Chinese safety authorities have completed an intial survey of nuclear safety at the country's power plants. Details on the results and proposed improvements are to be made public in the middle of next year.
In response to the Fukushima accident, it was decided by China's State Council to implement a program of comprehensive safety inspections for the country's operating nuclear power plants.
Of immediate relevance are the circumstances of the country's five operating nuclear power plants (Daya Bay; Tianwan; Qinshan Phases I, II and III; and Ling Ao Phases I and II), which together host 14 reactors. These were designed and sited much more recently than the Fukushima Daiichi units, the oldest having started up in 1994.
China also has another 25 large reactors under construction at the head of an open-ended program currently counting over 200 units at various stages of proposal and planning. No more approvals for construction will be given until the Post-Fukushima safety checks have been carried out.
A report from the China Nuclear Energy Association (CNEA) described the approach taken during surveys at four sites, Daya Bay, Qinshan, Tianwan and the forthcoming Fangjiashan where the first reactor should start up at the end of 2013. It did not, however, put a timeline on when construction approvals may resume.
Teams composed of senior figures from the National Nuclear Safety Administration, the National Energy Board, the China Seismological Bureau and the Academy of Sciences were dispatched to each of the plants. They interviewed managers and technical experts with full access to the site and documentation, CNEA said.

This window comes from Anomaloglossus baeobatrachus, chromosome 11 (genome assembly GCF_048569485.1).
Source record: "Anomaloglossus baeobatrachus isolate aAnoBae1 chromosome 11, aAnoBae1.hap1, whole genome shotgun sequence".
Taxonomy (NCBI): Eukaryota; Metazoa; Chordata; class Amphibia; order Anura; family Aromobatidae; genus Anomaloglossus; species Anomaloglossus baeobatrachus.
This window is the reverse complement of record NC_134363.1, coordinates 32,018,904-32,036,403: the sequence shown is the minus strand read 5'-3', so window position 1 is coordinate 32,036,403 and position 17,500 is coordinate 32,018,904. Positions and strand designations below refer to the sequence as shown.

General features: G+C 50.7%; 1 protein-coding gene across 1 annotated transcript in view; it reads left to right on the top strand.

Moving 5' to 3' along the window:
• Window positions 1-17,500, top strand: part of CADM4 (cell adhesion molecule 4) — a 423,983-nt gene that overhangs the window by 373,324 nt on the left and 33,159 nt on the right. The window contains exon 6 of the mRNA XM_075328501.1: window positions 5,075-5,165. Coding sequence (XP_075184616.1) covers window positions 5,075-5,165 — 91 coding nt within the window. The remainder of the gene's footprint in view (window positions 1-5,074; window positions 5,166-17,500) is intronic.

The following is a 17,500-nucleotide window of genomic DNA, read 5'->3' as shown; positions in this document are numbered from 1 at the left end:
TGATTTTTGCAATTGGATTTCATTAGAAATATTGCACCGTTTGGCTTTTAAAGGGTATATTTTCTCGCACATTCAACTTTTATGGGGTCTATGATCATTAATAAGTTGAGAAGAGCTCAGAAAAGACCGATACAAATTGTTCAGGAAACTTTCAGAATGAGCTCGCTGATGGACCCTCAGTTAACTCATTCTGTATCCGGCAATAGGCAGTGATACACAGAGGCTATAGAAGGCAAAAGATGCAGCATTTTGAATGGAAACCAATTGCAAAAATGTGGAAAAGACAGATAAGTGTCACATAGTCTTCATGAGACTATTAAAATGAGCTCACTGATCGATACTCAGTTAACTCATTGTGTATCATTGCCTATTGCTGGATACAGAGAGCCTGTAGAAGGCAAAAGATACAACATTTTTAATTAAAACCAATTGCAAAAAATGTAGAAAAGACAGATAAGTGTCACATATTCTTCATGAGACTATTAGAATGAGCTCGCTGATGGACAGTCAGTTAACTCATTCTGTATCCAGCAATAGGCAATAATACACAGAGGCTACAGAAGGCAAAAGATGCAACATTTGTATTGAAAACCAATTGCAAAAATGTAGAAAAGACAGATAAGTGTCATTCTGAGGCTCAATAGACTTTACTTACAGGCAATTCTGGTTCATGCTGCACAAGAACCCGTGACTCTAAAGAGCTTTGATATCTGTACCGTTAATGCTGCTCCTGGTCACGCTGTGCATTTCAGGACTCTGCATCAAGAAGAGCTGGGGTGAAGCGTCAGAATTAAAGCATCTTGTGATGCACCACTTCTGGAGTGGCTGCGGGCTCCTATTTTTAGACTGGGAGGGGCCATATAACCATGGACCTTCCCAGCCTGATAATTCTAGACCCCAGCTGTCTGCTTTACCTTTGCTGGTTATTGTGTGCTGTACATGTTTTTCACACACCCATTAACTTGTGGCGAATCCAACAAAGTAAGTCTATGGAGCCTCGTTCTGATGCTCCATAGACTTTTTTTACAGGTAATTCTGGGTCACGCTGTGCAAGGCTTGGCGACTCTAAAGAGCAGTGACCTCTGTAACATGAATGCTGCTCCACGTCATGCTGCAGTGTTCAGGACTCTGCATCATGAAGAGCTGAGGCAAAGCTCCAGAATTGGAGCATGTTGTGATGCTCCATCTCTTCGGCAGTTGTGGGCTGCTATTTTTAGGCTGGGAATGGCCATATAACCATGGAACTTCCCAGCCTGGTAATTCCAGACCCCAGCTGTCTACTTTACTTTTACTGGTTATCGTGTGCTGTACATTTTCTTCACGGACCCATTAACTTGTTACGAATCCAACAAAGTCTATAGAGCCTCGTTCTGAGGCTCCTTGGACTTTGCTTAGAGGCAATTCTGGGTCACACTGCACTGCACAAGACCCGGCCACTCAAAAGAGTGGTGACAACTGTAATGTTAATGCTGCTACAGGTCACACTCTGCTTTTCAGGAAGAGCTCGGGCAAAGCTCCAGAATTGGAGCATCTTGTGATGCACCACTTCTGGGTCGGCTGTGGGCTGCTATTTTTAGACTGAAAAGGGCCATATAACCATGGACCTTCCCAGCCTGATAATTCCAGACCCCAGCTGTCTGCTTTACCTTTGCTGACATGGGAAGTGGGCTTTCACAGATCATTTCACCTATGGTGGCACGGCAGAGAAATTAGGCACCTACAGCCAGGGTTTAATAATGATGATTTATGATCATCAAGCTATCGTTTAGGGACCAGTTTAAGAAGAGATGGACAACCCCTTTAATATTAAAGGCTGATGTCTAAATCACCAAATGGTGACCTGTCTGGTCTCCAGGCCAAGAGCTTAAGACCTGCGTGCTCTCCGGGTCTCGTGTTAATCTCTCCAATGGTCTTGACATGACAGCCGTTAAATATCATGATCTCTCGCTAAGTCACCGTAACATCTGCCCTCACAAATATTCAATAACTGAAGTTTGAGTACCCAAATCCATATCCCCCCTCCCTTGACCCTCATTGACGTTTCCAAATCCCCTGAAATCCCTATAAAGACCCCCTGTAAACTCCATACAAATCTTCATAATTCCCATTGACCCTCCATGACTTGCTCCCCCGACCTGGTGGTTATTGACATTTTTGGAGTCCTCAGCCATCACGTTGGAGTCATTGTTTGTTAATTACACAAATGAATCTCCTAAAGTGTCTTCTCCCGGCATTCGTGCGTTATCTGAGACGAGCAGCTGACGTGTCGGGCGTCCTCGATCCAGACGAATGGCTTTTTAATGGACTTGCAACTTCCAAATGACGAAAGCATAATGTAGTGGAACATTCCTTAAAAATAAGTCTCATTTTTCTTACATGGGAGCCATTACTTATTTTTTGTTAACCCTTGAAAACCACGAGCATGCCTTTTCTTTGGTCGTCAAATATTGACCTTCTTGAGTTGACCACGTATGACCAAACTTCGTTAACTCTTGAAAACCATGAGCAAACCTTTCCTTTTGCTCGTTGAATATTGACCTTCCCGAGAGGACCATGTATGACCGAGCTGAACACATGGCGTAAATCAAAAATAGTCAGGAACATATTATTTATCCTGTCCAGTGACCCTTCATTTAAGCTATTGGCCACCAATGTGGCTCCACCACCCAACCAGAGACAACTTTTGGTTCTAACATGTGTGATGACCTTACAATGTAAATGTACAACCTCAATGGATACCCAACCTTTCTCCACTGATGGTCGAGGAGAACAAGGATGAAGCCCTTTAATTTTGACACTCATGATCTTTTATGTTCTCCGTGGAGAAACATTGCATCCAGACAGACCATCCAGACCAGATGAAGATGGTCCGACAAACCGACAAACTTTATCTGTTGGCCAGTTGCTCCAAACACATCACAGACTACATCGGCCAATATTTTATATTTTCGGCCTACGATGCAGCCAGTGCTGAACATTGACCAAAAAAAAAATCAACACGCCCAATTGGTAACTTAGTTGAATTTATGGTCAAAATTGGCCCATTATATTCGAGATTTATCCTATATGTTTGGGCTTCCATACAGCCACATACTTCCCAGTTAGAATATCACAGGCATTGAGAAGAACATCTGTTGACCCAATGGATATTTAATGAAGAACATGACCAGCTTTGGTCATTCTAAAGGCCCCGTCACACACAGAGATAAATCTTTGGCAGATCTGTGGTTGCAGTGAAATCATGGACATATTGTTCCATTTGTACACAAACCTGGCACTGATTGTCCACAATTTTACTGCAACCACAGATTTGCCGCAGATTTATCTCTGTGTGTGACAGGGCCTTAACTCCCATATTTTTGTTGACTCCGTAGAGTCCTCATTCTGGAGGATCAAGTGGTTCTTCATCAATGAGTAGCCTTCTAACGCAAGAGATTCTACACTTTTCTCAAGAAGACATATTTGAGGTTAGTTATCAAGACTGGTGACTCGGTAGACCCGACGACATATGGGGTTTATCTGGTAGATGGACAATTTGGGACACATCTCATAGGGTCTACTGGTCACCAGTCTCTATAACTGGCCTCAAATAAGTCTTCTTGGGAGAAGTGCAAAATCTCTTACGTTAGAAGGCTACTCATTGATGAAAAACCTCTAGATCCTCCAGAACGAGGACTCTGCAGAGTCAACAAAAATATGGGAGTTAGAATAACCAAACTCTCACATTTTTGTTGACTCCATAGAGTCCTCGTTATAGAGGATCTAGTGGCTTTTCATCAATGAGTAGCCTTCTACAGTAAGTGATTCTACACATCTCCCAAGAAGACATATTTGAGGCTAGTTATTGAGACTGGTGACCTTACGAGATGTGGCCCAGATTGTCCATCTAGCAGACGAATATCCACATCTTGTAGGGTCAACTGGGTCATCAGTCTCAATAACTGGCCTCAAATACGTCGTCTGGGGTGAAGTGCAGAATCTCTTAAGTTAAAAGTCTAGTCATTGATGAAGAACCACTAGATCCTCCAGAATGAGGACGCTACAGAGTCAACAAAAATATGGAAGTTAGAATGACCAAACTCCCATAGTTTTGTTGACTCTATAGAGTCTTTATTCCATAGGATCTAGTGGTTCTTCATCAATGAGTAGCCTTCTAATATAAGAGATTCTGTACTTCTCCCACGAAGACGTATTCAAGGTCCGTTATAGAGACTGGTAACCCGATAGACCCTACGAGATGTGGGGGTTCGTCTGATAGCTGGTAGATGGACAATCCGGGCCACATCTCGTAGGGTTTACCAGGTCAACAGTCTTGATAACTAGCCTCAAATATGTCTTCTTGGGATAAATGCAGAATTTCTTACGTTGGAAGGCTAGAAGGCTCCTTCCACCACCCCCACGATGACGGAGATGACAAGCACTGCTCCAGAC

For the Chinese nuclear industry as a whole, authorities will focus attention on a handful of key areas, said CNEA: ensuring proper quality control in the construction and operation of nuclear power plants; ensuring that the full scope of external events such as natural disasters has been taken into account; and ensuring plants can deal with multiple extreme incidents and floods in particular. Major topics within each of these will be plant blackout scenarios and the provision of back-up power with appropriate redundancy. Systems for emergency response and environmental monitoring are also likely to be stepped up significantly.
Attending the Qinshan tour, vice-minister for environmental protection, Li Ganjie, stressed the impact of the Fukushima accident on the environment, the economy and public life. He said it carried a profound lesson for China, while another team leader from the ministry stressed the importance of public trust for industry to effectively benefit from nuclear power.
Deputy director of the National Energy Board, Qian Zhimin noted China's position as the world's leading consumer of energy. He said the continuing development of nuclear power will have an important influence on the country as a whole.
While some initial improvements have already been identified and planned for implementation, the CNEA report said, the expert teams are now to conduct further research for the main part of a public report slated for publication in May or early June 2012.
Researched and written
by World Nuclear News